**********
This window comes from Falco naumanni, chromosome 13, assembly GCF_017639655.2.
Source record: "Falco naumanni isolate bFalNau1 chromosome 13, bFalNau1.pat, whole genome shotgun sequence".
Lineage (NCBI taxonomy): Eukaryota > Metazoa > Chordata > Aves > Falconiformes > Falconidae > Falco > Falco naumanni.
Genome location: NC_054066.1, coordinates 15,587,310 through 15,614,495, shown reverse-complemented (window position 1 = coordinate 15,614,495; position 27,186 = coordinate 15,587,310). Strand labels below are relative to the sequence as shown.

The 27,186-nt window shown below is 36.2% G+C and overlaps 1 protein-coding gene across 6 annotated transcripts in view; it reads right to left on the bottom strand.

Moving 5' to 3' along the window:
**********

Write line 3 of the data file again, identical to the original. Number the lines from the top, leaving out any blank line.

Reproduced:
Lineage (NCBI taxonomy): Eukaryota > Metazoa > Chordata > Aves > Falconiformes > Falconidae > Falco > Falco naumanni.